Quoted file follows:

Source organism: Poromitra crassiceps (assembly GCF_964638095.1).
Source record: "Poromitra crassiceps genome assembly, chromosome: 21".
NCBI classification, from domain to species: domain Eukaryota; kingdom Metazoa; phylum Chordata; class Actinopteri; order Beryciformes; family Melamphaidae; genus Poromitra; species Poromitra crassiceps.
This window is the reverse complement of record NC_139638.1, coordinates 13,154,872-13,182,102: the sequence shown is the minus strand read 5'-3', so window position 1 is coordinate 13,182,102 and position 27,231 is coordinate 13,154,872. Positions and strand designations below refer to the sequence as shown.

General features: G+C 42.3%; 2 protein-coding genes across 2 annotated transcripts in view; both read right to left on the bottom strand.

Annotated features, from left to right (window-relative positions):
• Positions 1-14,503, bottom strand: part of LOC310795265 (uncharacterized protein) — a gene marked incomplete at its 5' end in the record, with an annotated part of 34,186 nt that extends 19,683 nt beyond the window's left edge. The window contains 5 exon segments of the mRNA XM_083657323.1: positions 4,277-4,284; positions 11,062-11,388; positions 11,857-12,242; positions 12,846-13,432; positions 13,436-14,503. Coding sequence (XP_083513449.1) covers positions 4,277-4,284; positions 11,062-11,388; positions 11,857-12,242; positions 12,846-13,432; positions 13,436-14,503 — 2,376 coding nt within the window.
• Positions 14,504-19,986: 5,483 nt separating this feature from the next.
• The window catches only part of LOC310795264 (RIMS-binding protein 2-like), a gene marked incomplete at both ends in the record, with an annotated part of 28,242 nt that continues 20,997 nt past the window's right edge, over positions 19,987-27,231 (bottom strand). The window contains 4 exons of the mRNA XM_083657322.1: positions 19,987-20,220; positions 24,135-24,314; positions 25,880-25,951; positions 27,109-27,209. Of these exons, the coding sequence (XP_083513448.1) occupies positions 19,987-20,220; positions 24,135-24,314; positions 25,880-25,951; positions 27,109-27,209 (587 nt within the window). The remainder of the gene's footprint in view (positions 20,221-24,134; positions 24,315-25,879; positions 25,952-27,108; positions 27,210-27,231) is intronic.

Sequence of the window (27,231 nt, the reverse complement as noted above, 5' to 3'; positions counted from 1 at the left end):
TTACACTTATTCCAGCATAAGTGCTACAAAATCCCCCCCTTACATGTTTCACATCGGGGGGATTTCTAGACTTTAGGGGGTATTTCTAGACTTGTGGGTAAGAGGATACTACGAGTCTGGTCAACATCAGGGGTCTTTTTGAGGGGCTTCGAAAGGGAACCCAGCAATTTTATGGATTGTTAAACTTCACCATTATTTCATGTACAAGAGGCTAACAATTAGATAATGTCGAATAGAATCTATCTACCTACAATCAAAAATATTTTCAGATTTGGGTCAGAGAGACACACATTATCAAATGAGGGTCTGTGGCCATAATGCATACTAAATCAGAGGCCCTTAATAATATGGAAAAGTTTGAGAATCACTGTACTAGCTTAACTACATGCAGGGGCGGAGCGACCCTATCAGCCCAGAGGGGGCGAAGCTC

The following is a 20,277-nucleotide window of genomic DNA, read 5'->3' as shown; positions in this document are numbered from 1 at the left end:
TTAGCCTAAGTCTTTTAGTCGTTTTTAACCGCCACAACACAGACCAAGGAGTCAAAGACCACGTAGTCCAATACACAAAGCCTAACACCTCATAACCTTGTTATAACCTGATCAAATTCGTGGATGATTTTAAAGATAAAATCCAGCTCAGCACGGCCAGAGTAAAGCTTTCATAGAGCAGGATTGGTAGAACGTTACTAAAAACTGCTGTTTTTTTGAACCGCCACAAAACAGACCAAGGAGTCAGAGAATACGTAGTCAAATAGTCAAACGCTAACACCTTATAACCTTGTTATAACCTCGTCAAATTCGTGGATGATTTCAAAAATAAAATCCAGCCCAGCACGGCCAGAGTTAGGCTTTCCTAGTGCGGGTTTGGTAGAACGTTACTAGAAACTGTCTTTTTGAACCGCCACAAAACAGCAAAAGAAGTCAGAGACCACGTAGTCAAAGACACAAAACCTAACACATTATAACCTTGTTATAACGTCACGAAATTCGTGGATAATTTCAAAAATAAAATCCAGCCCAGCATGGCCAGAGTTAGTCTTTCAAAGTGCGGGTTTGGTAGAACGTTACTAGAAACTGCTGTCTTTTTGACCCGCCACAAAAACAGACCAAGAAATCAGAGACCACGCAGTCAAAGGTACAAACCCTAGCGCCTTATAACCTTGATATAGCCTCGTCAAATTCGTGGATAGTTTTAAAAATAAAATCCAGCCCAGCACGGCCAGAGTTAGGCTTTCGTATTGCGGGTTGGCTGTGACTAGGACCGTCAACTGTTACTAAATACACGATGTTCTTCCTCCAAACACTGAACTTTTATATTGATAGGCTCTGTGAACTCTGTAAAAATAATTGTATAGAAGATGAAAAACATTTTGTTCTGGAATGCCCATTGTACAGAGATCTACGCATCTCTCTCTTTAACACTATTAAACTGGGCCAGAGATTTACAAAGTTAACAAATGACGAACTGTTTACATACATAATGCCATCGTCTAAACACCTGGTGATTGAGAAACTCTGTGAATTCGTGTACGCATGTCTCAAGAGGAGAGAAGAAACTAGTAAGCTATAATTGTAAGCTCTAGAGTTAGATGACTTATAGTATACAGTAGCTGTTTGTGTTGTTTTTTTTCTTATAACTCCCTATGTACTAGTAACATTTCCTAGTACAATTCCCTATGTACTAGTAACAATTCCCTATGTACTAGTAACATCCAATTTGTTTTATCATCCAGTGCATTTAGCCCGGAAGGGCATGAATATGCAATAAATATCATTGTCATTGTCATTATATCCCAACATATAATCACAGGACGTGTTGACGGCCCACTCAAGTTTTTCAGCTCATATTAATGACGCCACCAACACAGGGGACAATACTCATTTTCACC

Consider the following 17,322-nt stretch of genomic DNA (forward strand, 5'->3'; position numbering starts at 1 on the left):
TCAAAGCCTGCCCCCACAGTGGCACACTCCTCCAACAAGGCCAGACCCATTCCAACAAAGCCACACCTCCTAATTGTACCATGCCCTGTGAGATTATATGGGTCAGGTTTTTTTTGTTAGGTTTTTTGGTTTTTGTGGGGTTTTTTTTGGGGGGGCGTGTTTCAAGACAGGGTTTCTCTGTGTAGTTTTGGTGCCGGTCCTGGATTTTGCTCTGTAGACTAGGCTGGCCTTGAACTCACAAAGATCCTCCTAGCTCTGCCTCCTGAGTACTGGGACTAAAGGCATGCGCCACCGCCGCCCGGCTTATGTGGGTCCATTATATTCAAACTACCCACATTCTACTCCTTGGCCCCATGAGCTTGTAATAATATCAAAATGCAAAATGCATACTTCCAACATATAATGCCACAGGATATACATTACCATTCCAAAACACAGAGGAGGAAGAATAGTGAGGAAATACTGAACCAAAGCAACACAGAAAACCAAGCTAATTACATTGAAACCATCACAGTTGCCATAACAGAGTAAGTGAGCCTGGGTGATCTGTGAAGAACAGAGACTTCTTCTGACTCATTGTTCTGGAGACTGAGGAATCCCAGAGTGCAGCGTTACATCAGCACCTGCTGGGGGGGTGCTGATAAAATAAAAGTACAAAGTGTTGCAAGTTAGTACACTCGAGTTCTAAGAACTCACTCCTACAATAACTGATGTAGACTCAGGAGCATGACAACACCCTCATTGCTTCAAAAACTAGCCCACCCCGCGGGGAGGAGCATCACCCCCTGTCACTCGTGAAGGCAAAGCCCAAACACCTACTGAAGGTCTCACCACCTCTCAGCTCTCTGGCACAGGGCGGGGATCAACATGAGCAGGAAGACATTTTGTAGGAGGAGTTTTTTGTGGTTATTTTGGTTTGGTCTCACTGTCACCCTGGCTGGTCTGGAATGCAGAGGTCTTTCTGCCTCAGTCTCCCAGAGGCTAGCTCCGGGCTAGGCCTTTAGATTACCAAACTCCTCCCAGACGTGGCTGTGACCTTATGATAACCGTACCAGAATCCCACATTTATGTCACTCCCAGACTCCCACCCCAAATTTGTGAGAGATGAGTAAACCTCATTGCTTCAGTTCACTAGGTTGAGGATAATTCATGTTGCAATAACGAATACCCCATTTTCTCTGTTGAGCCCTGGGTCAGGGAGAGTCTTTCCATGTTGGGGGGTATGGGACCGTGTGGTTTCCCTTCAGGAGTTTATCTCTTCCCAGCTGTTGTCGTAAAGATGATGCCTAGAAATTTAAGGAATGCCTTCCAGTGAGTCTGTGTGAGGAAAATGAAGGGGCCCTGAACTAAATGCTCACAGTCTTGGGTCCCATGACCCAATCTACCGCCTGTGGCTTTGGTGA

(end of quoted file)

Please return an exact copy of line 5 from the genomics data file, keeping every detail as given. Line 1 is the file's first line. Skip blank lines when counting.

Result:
General features: G+C 42.3%; 2 protein-coding genes across 2 annotated transcripts in view; both read right to left on the bottom strand.